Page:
I plan to return to the topic of Egypt's Unworthiness shortly, but before I do I must point out that if anyone missed Sunday night's episode of 60 Minutes, you missed a rather chilling experience indeed.
If Joel Osteen is a gospel preacher, then I am not one. If the gospel message is that God can be manipulated in order to secure for myself the things I want, then I reject the gospel. And conversely, if the message of the Reformation is in fact the biblical message, then Joel Osteen is a false prophet whose promise of "Peace! Peace!" when there is no peace is a farce at best, and damnable heresy at worst.
When a non-believing interviewer rebukes you for excluding the message of the cross from your gospel message and for saying nothing that can't be heard on Oprah or Dr. Phil, you know you're doing something seriously wrong.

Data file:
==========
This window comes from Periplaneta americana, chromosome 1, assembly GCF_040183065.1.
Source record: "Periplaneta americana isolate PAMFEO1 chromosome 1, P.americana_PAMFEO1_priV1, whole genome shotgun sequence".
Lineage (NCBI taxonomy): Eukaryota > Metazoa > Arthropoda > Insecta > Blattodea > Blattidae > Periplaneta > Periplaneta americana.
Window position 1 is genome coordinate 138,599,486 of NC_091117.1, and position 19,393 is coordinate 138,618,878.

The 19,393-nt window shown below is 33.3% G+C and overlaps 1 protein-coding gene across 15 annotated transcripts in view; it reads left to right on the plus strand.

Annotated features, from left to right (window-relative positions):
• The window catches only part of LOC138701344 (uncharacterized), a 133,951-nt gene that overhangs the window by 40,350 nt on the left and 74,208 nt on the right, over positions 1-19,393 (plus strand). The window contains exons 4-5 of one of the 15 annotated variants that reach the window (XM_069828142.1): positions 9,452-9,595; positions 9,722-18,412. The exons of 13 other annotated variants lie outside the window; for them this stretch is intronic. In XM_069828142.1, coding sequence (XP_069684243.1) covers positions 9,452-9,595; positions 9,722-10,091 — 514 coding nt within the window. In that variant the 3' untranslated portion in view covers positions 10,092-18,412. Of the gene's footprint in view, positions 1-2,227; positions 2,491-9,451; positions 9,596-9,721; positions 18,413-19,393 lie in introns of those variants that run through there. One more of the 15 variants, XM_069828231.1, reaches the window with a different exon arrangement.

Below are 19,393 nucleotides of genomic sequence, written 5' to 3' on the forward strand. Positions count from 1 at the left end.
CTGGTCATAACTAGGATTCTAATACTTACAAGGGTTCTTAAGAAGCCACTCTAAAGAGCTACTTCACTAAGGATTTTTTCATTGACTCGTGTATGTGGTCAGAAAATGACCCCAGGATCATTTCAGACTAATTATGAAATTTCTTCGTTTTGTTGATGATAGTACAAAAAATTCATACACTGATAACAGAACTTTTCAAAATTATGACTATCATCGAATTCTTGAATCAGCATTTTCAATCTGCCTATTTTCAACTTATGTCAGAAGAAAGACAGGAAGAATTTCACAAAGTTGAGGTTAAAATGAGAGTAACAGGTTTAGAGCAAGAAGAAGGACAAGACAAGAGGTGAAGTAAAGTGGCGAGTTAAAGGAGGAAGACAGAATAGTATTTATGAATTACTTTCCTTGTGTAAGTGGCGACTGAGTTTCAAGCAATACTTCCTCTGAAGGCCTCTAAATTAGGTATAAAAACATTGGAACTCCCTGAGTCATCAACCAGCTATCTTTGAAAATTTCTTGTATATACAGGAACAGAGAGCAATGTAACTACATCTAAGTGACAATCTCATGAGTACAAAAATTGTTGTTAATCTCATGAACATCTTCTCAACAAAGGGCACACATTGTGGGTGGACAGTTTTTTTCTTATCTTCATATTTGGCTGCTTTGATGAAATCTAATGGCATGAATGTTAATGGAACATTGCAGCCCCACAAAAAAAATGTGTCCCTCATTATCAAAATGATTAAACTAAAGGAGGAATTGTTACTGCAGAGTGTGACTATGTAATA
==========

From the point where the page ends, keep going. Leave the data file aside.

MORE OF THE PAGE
And what confuses me to no end is when people in confessional Reformed churches express, even subtly, a sense of envy toward broad evangelicalism. Perhaps those who grew up in Reformation churches have seen the ugly side of Calvinistic elitism, but for this former megachurch evangelical, I take offense when the truths I actually had to pay a price to embrace are hocked, like Esau's birthright, for a bowl of my best life now.
Thanks very much, but I'll stick with a cross, an empty tomb, and some good old wine for these trusty old wineskins.